ORANGE, Calif. (JUNE 29, 2017) – The Association of California Cities– Orange County (ACC-OC)— the region’s leading public policy, strategy, education and advocacy group—is excited to announce that Governor Jerry Brown has signed into law Assembly Bill (AB) 346. The measure, authorizes redevelopment “successor” agencies to use portions of their existing affordable housing funds for the development of homelessness services, transitional housing, or emergency housing services.
The impetus for the enterprise began in the City of La Habra, and Mayor, Rose Espinoza emphasized the importance of the initiative. “Homelessness is an issue that affects every community in California. The City of La Habra has long been known as ‘A Caring Community,’ and to that end, our goal is to ensure our homeless residents have access to housing and social services that can improve the quality of their lives,” she said. The final bill, nearly a year in the making was authored by Assemblymembers Tom Daly (D – Anaheim) and William Brough (R – Dana Point), and strongly endorsed and sponsored by the ACC-OC.
“This is powerful and impactful legislation for the cities of California,” said Heather Stratman, CEO of the Association of California Cities-Orange County. “This bill allows municipalities to work with their contiguous neighboring cities, as well as their respective counties to identify and build affordable housing units.”
In shepherding the proposal through the legislature and onto the Governor’s desk for his signature, the ACC-OC produced a resounding legislative victory for cities across the state, in only the organization’s second sponsored bill endeavor. And the success proves that creative approaches to offering cities flexibility can be achieved in a bi-partisan effort.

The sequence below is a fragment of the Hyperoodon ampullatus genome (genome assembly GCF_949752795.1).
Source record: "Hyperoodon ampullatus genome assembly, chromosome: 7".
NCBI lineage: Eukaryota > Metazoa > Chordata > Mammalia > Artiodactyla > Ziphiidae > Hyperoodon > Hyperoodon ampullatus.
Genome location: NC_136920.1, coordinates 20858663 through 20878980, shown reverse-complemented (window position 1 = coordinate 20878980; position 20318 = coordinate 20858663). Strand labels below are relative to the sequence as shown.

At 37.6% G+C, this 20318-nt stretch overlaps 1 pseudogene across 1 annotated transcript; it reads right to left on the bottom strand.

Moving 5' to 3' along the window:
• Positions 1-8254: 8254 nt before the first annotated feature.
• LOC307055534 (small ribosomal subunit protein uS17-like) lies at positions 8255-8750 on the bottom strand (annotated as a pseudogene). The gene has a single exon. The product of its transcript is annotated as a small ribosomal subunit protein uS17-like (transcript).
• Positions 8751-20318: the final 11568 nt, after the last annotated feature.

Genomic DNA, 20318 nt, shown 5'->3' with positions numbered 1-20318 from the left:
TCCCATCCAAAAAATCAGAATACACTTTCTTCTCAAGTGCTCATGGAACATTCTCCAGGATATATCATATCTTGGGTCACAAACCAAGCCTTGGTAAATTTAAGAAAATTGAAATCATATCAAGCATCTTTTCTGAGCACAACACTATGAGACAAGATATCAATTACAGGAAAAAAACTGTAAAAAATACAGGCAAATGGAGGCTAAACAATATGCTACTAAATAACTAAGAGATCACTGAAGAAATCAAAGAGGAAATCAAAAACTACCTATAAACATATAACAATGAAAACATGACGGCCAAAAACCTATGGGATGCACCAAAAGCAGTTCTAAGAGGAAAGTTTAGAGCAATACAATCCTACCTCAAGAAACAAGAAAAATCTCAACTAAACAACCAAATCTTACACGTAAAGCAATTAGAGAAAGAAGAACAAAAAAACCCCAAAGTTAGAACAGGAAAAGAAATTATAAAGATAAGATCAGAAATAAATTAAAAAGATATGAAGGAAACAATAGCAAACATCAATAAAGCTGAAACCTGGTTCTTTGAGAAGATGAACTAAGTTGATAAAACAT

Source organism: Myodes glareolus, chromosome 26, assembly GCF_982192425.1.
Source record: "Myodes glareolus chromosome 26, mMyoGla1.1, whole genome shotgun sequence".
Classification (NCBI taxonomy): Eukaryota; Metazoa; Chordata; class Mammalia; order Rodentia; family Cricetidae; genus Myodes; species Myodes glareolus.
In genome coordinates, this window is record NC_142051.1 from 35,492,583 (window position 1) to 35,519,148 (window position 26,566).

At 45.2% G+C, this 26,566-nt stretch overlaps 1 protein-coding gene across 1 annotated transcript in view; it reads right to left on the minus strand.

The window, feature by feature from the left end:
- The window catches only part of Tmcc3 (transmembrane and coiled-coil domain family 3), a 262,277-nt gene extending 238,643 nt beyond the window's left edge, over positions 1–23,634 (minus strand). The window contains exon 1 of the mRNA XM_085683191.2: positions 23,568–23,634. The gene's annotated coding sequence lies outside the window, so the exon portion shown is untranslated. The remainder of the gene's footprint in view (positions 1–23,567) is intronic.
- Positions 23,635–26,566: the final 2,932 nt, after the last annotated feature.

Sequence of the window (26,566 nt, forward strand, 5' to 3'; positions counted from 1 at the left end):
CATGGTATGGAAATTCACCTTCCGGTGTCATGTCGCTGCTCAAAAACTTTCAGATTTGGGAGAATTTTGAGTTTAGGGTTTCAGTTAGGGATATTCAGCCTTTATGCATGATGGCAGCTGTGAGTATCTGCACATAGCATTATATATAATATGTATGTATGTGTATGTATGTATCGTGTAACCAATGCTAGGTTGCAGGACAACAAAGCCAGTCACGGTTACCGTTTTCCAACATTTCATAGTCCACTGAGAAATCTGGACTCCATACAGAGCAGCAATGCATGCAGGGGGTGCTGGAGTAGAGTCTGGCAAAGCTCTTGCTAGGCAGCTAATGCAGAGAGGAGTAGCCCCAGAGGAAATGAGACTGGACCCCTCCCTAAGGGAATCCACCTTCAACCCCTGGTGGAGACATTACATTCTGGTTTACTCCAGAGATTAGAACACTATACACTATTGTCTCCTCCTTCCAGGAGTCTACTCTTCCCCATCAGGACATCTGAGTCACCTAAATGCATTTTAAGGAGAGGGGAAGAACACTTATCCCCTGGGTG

AB 346 originated within Orange County however, its reach will now affect all of California. “The homeless population in Orange County is near 4,500 people, and our cities do not have the funds to provide adequate services and housing relief,” said Brough. “With AB 346, we are simply providing cities with a commonsense solution to best help their communities.”
Finalizing AB 346 demonstrates the commitment of ACC-OC to the local, regional and state level work necessary to mitigate homelessness. “Without question homelessness is a major public policy issue that is a priority for the ACC-OC,” said Stratman. “The bill also highlights one of the cornerstones of the Association, delivering local control of governance, spending and regulatory issues to municipalities and communities.”
As cities continue to develop strategies and initiatives to address homelessness, Daly said that “AB 346 will give them some additional flexibility and local control over how those funds are best spent to address specific needs in their communities.”
AB 346 is a major policy win for the ACC-OC, California stakeholders and the efforts by cities to bring more housing assets online. The law will take effect on January 1, 2018. “We thank Governor Brown and the Legislature for their work on AB 346 and applaud ACCOC for taking such a proactive role in the bill’s passage,” said Espinoza.
ABOUT THE ACC-OC:
The Association of California Cities – Orange County (ACC-OC) is a 501(c)(3) non-profit organization representing the interests of the 34 cities in Orange County. ACC-OC is committed to protecting and preserving local governance, while offering a vast array of benefits and resources for city staff and elected representatives. ACC-OC’s ongoing mission is to be the authoritative regional voice for public policy issues, with focus on: education that empowers, policy that is collaborative and advocacy that is service-oriented. Learn more at www.accoc.org.
Assembly Member Daly represents the 69th Assembly District which includes the cities of Santa Ana, Anaheim, Garden Grove, and Orange.
Assemblyman William P. Brough represents the 73rd Assembly District in the California Legislature, which includes the communities of Aliso Viejo, Coto de Caza, Dana Point, Ladera Ranch, Laguna Hills, Laguna Niguel, Las Flores, Mission Viejo, Rancho Santa Margarita, San Clemente, and San Juan Capistrano.